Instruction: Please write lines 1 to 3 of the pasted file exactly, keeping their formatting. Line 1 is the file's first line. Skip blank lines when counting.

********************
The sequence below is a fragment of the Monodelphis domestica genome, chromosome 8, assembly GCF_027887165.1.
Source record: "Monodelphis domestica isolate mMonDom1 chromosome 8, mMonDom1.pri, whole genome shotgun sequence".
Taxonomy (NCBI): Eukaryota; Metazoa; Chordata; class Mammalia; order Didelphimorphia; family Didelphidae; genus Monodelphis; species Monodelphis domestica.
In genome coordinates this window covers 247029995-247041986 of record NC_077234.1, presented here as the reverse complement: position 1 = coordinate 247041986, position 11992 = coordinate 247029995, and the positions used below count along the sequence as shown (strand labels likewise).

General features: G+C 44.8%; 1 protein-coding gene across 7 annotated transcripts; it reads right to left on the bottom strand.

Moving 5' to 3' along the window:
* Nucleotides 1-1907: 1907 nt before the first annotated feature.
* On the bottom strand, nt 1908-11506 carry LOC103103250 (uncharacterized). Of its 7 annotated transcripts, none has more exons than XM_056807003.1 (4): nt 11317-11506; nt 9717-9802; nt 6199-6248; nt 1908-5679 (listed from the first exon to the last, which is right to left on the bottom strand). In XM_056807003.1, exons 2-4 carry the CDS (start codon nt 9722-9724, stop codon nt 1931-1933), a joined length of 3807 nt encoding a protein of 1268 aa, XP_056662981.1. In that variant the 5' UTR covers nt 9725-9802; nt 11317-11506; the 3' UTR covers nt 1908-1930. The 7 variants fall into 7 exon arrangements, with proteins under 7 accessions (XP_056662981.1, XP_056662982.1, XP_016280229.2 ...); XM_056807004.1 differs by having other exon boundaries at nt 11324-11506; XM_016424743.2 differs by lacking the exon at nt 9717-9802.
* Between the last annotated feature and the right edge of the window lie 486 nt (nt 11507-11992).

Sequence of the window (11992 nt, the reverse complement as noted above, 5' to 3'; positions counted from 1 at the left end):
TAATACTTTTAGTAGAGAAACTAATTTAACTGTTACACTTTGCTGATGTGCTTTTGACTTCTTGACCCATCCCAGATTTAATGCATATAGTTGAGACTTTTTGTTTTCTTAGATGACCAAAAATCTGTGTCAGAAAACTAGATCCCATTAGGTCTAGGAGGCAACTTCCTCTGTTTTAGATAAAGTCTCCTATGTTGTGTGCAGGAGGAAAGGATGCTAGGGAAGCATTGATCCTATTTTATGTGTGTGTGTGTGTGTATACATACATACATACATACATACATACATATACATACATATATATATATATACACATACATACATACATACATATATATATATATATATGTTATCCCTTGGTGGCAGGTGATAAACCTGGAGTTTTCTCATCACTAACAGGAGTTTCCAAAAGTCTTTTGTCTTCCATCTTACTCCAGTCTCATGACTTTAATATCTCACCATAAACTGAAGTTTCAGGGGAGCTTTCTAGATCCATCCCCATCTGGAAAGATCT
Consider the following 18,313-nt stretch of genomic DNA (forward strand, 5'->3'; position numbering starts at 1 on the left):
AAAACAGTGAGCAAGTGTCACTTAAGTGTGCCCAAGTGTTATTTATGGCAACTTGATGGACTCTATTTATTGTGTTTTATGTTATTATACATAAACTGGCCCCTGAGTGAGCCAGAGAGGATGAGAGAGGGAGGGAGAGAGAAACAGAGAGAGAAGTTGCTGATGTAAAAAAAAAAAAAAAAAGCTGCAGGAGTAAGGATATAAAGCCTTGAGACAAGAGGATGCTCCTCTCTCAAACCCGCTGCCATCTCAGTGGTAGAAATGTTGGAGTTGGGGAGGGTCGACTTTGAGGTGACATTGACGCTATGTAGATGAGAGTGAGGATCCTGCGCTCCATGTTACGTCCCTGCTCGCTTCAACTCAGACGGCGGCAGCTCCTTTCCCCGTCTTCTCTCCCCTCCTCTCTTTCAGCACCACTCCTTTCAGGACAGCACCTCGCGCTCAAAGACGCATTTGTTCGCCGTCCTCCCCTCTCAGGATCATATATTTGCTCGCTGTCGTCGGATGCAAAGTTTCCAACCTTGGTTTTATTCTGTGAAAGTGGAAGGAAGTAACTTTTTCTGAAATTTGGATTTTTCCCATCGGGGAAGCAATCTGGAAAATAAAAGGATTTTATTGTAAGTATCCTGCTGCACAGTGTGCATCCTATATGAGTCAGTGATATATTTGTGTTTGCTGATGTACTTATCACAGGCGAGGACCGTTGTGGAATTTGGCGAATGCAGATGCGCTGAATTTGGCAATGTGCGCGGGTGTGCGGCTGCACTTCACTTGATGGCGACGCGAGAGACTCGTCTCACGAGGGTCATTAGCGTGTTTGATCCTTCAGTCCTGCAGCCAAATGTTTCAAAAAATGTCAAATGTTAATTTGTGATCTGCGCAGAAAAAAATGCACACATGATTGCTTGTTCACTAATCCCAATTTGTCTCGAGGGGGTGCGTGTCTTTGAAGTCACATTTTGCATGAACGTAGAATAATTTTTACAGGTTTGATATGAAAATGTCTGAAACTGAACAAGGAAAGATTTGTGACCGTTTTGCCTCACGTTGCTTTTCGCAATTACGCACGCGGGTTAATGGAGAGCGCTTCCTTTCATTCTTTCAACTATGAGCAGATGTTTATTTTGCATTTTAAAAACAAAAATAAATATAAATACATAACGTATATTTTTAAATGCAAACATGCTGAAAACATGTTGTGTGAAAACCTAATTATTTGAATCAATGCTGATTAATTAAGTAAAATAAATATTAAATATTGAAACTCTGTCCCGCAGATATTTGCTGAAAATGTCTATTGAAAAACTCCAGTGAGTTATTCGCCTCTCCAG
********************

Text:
The sequence below is a fragment of the Monodelphis domestica genome, chromosome 8, assembly GCF_027887165.1.
Source record: "Monodelphis domestica isolate mMonDom1 chromosome 8, mMonDom1.pri, whole genome shotgun sequence".
Taxonomy (NCBI): Eukaryota; Metazoa; Chordata; class Mammalia; order Didelphimorphia; family Didelphidae; genus Monodelphis; species Monodelphis domestica.